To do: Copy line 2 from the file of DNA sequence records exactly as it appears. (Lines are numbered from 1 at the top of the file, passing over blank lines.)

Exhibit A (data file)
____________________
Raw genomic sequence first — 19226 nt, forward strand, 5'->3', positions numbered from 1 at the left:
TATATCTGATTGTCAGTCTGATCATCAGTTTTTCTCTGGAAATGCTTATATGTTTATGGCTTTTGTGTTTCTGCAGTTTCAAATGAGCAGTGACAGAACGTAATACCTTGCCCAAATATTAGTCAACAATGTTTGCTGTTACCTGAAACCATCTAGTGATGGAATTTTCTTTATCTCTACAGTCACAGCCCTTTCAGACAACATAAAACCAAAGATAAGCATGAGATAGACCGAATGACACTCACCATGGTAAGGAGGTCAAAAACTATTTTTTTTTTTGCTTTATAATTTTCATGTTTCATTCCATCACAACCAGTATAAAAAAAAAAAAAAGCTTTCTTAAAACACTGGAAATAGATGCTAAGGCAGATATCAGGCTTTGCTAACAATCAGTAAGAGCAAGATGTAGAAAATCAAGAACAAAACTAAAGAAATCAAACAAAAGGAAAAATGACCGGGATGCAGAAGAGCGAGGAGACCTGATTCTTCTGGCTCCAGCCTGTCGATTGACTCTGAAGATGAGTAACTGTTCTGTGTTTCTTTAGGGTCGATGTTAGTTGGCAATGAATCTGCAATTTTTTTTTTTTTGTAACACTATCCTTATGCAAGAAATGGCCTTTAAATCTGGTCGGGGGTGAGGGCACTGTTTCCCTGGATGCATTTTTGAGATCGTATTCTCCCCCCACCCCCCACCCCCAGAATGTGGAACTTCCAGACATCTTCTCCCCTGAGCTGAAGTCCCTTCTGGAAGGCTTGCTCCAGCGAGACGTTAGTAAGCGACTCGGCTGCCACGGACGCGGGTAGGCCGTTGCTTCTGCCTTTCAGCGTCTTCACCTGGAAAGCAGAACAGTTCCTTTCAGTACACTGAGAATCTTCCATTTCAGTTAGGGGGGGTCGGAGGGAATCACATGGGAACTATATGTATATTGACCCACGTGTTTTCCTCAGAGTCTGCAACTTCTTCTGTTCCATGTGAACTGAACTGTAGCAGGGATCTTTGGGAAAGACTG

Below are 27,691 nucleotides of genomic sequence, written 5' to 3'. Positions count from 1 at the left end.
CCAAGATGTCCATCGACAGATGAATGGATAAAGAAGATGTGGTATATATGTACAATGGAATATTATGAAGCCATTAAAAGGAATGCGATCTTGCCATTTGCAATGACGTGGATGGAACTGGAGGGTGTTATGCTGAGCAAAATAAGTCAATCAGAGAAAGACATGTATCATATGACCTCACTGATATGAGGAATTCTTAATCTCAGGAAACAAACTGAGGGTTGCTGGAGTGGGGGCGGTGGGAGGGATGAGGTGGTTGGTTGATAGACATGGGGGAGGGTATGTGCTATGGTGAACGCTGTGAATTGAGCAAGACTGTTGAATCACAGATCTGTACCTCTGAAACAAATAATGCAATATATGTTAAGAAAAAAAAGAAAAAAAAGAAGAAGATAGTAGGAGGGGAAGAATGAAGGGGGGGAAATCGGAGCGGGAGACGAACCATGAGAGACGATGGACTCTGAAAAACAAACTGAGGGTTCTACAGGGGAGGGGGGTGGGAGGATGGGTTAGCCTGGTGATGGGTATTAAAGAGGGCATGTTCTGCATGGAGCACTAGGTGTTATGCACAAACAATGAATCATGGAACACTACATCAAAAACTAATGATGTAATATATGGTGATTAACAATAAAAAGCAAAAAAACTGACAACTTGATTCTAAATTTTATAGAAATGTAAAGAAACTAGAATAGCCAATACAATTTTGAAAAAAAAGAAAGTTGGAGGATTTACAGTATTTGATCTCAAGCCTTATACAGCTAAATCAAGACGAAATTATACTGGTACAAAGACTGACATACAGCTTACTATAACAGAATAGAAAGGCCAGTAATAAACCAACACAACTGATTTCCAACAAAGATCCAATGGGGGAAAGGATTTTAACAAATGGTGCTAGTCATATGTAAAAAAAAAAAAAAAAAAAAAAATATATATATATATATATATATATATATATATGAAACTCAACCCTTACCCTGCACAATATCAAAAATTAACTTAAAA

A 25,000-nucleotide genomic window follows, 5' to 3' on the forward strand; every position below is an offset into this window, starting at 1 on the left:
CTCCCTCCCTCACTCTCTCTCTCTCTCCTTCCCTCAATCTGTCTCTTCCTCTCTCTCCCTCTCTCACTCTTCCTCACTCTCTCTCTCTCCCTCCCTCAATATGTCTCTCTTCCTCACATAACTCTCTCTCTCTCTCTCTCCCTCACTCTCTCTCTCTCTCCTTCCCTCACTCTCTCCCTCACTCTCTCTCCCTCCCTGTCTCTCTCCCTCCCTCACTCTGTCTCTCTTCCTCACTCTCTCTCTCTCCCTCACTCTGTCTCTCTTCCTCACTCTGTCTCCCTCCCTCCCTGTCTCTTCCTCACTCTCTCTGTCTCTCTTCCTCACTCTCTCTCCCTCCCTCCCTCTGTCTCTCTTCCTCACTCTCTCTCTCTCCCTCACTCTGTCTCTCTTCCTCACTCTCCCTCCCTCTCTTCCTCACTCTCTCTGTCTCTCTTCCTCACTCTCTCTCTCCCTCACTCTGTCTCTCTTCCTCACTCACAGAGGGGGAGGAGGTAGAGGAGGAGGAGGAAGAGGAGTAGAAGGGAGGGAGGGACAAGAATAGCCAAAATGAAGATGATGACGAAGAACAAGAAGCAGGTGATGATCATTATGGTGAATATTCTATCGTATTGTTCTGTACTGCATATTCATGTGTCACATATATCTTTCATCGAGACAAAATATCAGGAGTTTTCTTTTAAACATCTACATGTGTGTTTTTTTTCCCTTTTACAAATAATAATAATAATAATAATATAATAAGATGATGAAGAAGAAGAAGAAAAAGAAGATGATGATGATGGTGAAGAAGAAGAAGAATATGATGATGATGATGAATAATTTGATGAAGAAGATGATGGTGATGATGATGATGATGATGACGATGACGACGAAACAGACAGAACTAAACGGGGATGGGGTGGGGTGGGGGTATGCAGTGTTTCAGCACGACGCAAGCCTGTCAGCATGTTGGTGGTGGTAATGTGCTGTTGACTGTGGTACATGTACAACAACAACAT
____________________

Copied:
TATATCTGATTGTCAGTCTGATCATCAGTTTTTCTCTGGAAATGCTTATATGTTTATGGCTTTTGTGTTTCTGCAGTTTCAAATGAGCAGTGACAGAACGTAATACCTTGCCCAAATATTAGTCAACAATGTTTGCTGTTACCTGAAACCATCTAGTGATGGAATTTTCTTTATCTCTACAGTCACAGCCCTTTCAGACAACATAAAACCAAAGATAAGCATGAGATAGACCGAATGACACTCACCATGGTAAGGAGGTCAAAAACTATTTTTTTTTTTGCTTTATAATTTTCATGTTTCATTCCATCACAACCAGTATAAAAAAAAAAAAAAGCTTTCTTAAAACACTGGAAATAGATGCTAAGGCAGATATCAGGCTTTGCTAACAATCAGTAAGAGCAAGATGTAGAAAATCAAGAACAAAACTAAAGAAATCAAACAAAAGGAAAAATGACCGGGATGCAGAAGAGCGAGGAGACCTGATTCTTCTGGCTCCAGCCTGTCGATTGACTCTGAAGATGAGTAACTGTTCTGTGTTTCTTTAGGGTCGATGTTAGTTGGCAATGAATCTGCAATTTTTTTTTTTTTGTAACACTATCCTTATGCAAGAAATGGCCTTTAAATCTGGTCGGGGGTGAGGGCACTGTTTCCCTGGATGCATTTTTGAGATCGTATTCTCCCCCCACCCCCCACCCCCAGAATGTGGAACTTCCAGACATCTTCTCCCCTGAGCTGAAGTCCCTTCTGGAAGGCTTGCTCCAGCGAGACGTTAGTAAGCGACTCGGCTGCCACGGACGCGGGTAGGCCGTTGCTTCTGCCTTTCAGCGTCTTCACCTGGAAAGCAGAACAGTTCCTTTCAGTACACTGAGAATCTTCCATTTCAGTTAGGGGGGGTCGGAGGGAATCACATGGGAACTATATGTATATTGACCCACGTGTTTTCCTCAGAGTCTGCAACTTCTTCTGTTCCATGTGAACTGAACTGTAGCAGGGATCTTTGGGAAAGACTG